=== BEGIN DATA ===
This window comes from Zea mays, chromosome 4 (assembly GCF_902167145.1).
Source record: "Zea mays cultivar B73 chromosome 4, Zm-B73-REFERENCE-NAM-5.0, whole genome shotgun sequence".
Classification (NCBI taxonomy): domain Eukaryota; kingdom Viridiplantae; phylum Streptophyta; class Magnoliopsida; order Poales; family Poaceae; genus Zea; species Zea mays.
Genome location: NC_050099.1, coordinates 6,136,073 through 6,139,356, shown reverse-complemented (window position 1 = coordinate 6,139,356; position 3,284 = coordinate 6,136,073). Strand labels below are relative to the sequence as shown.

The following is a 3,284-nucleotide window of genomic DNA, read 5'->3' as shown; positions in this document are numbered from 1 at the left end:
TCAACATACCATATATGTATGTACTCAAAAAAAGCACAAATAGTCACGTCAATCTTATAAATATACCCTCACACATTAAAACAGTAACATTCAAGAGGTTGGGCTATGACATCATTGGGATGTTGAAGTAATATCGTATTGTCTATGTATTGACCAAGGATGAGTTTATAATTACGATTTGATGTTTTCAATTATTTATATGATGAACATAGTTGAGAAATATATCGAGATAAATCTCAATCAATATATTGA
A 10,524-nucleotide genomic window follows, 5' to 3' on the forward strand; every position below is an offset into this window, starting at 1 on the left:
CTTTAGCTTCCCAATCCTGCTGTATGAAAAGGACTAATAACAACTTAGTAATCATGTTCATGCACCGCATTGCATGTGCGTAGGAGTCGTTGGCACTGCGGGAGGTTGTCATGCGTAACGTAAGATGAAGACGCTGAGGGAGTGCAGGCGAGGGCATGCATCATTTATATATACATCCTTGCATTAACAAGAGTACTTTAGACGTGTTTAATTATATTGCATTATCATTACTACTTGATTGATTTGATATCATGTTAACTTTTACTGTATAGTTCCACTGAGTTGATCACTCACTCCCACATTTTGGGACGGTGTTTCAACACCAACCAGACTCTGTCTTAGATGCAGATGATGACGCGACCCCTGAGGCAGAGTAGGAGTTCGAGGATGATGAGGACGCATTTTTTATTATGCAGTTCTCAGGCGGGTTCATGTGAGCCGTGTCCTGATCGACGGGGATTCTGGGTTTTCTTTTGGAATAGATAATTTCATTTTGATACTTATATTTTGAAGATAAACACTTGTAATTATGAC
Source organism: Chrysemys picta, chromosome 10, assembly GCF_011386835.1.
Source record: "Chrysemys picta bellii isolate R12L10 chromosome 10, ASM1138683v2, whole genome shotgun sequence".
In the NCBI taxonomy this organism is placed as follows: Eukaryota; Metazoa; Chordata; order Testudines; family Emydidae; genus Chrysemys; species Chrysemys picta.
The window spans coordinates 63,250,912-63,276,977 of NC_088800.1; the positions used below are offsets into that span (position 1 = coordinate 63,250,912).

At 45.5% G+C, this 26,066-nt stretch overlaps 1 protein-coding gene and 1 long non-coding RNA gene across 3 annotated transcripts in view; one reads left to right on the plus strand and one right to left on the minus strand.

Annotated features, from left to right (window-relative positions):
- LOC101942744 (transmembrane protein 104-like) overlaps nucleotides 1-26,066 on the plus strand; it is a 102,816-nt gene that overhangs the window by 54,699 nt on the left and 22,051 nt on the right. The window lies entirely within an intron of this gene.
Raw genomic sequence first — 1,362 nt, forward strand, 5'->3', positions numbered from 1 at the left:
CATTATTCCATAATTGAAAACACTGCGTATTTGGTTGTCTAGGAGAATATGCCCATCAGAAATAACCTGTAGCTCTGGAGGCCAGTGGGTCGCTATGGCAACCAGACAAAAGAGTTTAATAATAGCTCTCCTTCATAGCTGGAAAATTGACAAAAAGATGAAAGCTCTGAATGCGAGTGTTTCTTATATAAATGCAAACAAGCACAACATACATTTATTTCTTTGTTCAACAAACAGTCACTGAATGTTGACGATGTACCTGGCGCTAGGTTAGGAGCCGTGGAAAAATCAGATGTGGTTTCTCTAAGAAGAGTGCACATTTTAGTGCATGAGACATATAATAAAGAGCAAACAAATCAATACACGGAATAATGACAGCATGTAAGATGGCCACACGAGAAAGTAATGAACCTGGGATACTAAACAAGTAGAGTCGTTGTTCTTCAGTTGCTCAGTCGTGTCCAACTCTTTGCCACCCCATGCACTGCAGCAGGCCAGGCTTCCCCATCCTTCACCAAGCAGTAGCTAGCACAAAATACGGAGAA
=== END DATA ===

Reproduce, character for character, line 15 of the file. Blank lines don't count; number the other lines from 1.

- LOC101942744 (transmembrane protein 104-like) overlaps nucleotides 1-26,066 on the plus strand; it is a 102,816-nt gene that overhangs the window by 54,699 nt on the left and 22,051 nt on the right. The window lies entirely within an intron of this gene.